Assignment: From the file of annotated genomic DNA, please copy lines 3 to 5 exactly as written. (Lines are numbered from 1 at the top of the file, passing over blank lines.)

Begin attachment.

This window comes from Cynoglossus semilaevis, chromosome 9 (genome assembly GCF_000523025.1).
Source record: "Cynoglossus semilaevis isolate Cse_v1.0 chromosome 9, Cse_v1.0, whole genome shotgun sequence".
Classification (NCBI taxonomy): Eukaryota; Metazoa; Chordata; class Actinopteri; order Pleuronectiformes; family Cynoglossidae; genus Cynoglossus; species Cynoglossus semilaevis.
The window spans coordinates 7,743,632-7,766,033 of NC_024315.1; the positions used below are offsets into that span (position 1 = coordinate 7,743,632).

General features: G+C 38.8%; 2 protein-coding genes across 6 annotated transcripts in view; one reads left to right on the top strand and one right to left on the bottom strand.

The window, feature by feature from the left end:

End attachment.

Classification (NCBI taxonomy): Eukaryota; Metazoa; Chordata; class Actinopteri; order Pleuronectiformes; family Cynoglossidae; genus Cynoglossus; species Cynoglossus semilaevis.
The window spans coordinates 7,743,632-7,766,033 of NC_024315.1; the positions used below are offsets into that span (position 1 = coordinate 7,743,632).

General features: G+C 38.8%; 2 protein-coding genes across 6 annotated transcripts in view; one reads left to right on the top strand and one right to left on the bottom strand.